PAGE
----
Imagine politicians in one state purposefully drafting legislation to fail in its first assessment by a court.
That is precisely what has happened in South Dakota, with the national publication Bloomberg noting that a statute enacted by legislators there “was specifically drafted so the state’s highest court could quickly reject it and send it up for U.S. Supreme Court review.”
Following is a bit of background to flesh out that seeming incongruity.
In 1992, the nation’s highest court issued a ruling that freed retailers that did not have a physical presence in a given state from any requirement to collect sales taxes on items sold to residents of that state.
Obviously, the retail landscape has changed much since then, with online shopping exploding and materially undermining the prospects of so-called brick and mortar establishments across the country. These days, states are truly hurting from millions of tax dollars lost when sales taxes are not collected on online purchases.
South Dakota officials, like those in all other states, want such revenue and consider it unfair that online retailers needn’t collect it on their behalf, just as stores with a physical presence do.
Thus, legislators there wrote a law that directly contradicts the Supreme Court ruling that relieves online retailers from tax-collection duties. And then they embroiled two companies making online sales in the state — one of them a California enterprise — in litigation. Those businesses appealed to the South Dakota Supreme Court, which reversed a lower court in a ruling stressing that no lower-level judicial opinion can contradict the Supreme Court’s 1992 ruling.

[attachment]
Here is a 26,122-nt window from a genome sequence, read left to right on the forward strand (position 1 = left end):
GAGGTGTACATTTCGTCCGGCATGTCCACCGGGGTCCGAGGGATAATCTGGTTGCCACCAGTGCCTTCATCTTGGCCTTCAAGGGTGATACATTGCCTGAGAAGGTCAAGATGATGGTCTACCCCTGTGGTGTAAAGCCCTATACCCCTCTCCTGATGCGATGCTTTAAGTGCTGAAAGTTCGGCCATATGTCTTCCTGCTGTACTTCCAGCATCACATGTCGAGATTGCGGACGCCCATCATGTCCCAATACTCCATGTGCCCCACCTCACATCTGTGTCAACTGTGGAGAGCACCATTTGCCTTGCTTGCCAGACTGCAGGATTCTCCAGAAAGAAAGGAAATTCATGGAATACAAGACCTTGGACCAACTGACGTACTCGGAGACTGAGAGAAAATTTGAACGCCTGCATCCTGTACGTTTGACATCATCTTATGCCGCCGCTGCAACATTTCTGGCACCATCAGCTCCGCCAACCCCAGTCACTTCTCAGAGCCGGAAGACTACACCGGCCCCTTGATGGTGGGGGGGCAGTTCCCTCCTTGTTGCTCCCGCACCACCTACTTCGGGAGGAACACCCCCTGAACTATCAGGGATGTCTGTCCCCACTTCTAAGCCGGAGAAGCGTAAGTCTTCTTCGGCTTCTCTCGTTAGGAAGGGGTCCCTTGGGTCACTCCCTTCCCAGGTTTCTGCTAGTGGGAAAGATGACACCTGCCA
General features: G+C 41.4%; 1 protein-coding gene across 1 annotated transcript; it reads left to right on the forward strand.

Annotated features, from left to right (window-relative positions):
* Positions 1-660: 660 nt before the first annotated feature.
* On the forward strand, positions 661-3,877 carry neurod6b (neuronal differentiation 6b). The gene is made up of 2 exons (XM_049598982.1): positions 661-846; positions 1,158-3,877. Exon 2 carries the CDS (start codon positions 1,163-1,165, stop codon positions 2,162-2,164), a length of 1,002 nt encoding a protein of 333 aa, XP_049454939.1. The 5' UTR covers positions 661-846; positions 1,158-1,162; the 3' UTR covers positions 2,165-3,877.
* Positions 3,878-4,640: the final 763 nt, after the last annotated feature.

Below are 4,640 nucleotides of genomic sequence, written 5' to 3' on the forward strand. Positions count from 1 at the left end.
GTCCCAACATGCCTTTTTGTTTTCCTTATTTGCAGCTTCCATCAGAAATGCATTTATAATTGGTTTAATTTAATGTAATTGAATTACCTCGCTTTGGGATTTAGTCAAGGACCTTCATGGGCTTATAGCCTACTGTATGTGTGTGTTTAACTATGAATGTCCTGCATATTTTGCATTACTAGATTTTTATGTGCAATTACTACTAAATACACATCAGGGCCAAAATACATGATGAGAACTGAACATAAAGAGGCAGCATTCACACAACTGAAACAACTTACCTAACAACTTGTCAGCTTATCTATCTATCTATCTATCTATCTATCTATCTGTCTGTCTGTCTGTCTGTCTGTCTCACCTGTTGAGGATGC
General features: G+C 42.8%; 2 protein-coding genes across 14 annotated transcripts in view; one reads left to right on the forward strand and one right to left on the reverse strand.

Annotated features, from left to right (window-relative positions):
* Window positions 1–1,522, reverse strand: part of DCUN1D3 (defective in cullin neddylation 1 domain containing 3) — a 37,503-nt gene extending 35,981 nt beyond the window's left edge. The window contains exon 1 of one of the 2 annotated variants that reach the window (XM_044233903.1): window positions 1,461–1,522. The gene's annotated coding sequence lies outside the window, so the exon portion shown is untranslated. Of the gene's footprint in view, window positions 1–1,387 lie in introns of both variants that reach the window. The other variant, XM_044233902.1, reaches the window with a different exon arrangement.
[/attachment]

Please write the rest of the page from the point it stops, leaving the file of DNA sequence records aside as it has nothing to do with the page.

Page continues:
South Dakota officials and their peers across the country want the country’s highest tribunal to take the case on appeal, thinking that the court’s justices might now be of a collective mind to reverse their earlier case and support the argument mandating retailers’ collection and remittance of sales taxes.
Will the court take the case?
No one seems to know for sure, or what the outcome will be if the court does issue an appellate ruling.
One thing is certain, though, and that is that any court ruling on the issue will have vast implications for online retailers and the future of stores at actual physical locations.